Hiking in the Dolomites

Dolomites: Marmolada

Marmolada (3,343m): The highest peak of the Dolomites

This summer we’ve decided for a hiking trip in the Dolomites. While researching and planning a trek route, I’ve trawled a number of sites and blogs across the Internet. This post is a summary of what I found. It should be a simple introduction to the Dolomites and its main high altitude trails with an overview of the main online resources.

[This post was updated in March 2017. The overview of all Alte Vie has been improved and broken links have been fixed]

What and where

The Dolomites: Sassolungo/ Langkofel

Sassolungo/ Langkofel (3,181m)

Full of stunning mountain ranges and solitary towers that abruptly rise up from the ground and form high walls of rock, the Dolomites are a great scenic backdrop for an Alpine trek. So much so that they have been declared a natural heritage site by UNESCO.

Spreading roughly between Bressanone and Belluno, the Dolomites run through the Italian – Austrian border region of Alto Adige/ Sudtirol. The region is bilingual with many locals speaking German and most places having an Italian and a German name. During World War I the previously Austro-Hungarian border region saw intensive fighting between Italian and Austrian troops as the front line followed the peaks of the Dolomites.

One of the legacies of the fierce battles are the Dolomites’ renowned via ferrata. Many were set-up by troops to allow them access to areas that would have otherwise not been accessible without full climbing equipment. The trails secured with iron ropes, bridges and steps give hiking in the Dolomites a unique dimension. Outdoors Magic has written a very good beginners guide to via ferrata in today’s Dolomites.

See also: What is a via ferrata aka Klettersteig?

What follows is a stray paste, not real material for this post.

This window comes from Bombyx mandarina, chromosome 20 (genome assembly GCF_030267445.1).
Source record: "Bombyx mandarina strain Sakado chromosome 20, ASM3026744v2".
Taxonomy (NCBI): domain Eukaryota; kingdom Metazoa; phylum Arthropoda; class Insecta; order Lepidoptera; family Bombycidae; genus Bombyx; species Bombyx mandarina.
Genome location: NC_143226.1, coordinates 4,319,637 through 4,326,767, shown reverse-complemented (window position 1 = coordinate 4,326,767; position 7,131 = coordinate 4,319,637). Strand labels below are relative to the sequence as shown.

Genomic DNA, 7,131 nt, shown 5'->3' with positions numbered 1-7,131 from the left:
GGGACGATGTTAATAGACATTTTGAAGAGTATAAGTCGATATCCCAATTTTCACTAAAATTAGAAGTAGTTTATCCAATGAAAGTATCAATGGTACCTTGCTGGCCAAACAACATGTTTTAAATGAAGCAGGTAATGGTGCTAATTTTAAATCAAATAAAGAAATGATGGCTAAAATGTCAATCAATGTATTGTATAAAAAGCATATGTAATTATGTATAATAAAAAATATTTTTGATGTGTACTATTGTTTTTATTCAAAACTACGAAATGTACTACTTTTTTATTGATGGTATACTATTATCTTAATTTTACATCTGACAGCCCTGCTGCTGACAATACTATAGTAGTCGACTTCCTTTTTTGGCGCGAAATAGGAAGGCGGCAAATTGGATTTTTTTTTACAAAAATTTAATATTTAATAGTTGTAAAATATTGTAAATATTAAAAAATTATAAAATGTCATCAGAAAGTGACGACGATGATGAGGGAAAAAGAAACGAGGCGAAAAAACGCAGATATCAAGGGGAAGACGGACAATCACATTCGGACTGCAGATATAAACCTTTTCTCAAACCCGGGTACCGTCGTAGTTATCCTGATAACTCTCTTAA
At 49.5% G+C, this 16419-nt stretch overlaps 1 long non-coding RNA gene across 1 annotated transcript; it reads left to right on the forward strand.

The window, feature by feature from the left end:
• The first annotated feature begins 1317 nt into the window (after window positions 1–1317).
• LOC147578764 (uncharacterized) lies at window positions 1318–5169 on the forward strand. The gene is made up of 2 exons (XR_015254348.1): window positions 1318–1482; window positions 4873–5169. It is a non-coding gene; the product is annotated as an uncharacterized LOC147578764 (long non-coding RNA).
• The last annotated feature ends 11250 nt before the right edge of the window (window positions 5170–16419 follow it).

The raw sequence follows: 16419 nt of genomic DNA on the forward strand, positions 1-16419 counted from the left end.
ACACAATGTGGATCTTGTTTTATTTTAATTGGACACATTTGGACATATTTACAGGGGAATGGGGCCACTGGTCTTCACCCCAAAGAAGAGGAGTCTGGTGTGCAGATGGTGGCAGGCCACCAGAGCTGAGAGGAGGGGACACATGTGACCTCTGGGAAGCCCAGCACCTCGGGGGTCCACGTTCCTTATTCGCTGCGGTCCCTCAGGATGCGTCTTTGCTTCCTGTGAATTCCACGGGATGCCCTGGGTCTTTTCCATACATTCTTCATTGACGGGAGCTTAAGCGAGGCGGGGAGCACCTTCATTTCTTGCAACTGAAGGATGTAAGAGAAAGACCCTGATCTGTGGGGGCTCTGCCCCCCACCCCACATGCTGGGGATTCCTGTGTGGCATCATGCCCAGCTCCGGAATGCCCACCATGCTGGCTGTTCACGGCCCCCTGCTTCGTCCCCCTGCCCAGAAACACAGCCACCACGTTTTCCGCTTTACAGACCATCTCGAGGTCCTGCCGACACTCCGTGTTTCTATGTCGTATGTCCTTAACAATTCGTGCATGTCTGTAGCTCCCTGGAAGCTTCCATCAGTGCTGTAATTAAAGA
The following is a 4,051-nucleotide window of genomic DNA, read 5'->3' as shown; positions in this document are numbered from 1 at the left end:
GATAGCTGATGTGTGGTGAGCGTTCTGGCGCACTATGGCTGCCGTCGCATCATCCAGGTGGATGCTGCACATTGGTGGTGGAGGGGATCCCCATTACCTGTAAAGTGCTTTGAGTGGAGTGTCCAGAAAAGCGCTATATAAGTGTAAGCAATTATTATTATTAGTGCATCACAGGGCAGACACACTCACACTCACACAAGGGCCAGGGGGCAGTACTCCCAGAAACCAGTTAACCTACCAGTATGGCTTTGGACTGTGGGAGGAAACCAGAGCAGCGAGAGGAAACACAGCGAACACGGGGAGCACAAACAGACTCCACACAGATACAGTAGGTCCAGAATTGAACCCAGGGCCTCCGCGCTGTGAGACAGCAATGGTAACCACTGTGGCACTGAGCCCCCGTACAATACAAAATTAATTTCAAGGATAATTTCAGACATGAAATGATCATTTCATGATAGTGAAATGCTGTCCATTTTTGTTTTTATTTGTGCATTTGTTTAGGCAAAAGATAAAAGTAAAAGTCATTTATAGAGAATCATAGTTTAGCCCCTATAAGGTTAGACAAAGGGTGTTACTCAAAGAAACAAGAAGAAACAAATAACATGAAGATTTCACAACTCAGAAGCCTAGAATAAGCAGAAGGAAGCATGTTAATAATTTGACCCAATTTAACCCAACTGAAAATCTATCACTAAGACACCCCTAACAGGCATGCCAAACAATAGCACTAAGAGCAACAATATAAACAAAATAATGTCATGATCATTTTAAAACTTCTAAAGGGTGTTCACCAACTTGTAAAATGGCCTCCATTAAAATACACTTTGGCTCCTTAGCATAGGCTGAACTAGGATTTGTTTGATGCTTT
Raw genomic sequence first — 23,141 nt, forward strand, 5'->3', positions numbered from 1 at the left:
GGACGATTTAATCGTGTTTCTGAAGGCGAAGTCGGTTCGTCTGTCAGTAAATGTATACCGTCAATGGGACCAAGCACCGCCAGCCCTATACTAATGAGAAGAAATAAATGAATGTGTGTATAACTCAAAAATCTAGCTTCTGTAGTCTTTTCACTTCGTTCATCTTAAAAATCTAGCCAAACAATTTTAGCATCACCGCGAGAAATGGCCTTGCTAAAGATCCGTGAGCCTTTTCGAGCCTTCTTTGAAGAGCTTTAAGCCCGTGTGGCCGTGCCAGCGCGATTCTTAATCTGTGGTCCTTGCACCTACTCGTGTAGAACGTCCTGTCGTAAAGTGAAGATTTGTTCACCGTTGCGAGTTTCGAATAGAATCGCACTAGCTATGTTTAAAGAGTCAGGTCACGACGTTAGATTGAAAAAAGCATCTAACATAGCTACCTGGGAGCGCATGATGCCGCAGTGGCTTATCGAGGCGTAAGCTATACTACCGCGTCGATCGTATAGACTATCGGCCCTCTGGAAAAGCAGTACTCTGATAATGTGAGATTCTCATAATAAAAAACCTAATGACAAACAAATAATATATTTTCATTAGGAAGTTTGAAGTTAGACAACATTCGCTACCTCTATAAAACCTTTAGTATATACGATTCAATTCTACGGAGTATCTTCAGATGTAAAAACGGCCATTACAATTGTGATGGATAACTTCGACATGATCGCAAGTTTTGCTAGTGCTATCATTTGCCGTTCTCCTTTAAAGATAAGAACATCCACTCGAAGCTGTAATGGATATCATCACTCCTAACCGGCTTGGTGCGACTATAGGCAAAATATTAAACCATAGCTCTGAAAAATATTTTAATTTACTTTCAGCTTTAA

Alte Vie: Dolomites’ high altitude trails

Tre Cime di Lavaredo in the Dolomites

Tre Cime di Lavaredo/ Drei Zinnen (3,003m)

By far the best online account of the Dolomites for hikers, trekkers, climbers and similar folk is on Summit Post. It covers an overview of the main mountain groups, weather updates, recommended maps of the region and much more. Most importantly the post lists the 10 main high altitude routes through the Dolomites.

The Alte Vie are traditional long distance hautes routes. Each combines standard walking etapes with stretches of via ferrata and uses local rifugios (mountain huts) for accommodation.

Below is a an overview of the 10 long-distance trails including a few links to more detailed route descriptions.

Alta Via 1: Via Classico

  • Start – End: Pragser Wildsee (Lago di Braies) – Belluno
  • Length: 150 km; 9 – 12 days

Find out more:

Alta Via 2: Via delle Legende

  • Start – End: Brixen (Bressanone) – Feltre
  • Length: 160 km; 12 days

Find out more:

Alta Via 3: Via dei Camosci

  • Start – End: Toblach (Dobiacco) – Longarone
  • Length: 120 km; 10 days

Find out more:

Alta Via 4: Via Grohmann

  • Start – End: Innichen (San Candido) – Pieve d Cadore
  • Length: 90 km; 8 days

Find out more:

Alta Via 5: Via di Tiziano

  • Start – End: Sexten (Sesto) – Pieve di Cadore
  • Length: 100 km; 10 days

Find out more:

Alta Via 6: Via dei Silenzi

  • Start – End: Sappada – Vittorio Vento
  • Length: 190 km; 14 days

Alta Via 7: Via di Lothar Pateras

  • Start – End: Pieve d’Alpago – Segusino
  • Length: 110 km; 11 days

Alta Via 8: Via Panoramica

  • Start – End: Brixen (Bressanone) –  Salurn (Salorno)
  • Length: 160 km; 13 days

Alta Via 9: Via Transversale

  • Start – End: Bozen (Bolzano) – Santo Stefano di Cadore
  • Length: 180 km; 14 days

Find out more:

Alta Via 10: Judikarienhöhenweg

  • Start – End: Bozen (Bolzano) – Lago di Garda
  • Length: 200 km; 18 days

Find out more:

The Belluno turist board website provides further detailed information about routes 1 and 2 including descriptions of individual trek stages and technical difficulty of both Alta Via. Some basic, practical information about the Dolomites is available from Besthike.com.

Books and maps

Cicerone have published a number of useful guides for the Dolomites. Here is a pick of a few:

Information on what maps to use is available from the Summit Post.

Related posts

Have you hiked or trekked in the Dolomites or are you planning a trip there? Leave a comment and share your experience!



    1. Thanks Matt!

  1. […] Hiking in the Dolomites – THE MARMOT POST […]

  2. Henry · · Reply

    Thanks for this! Saved alot of time for me..

  3. Gus · · Reply

    Thanks, again, for your quick reply. I think that’s me done now!



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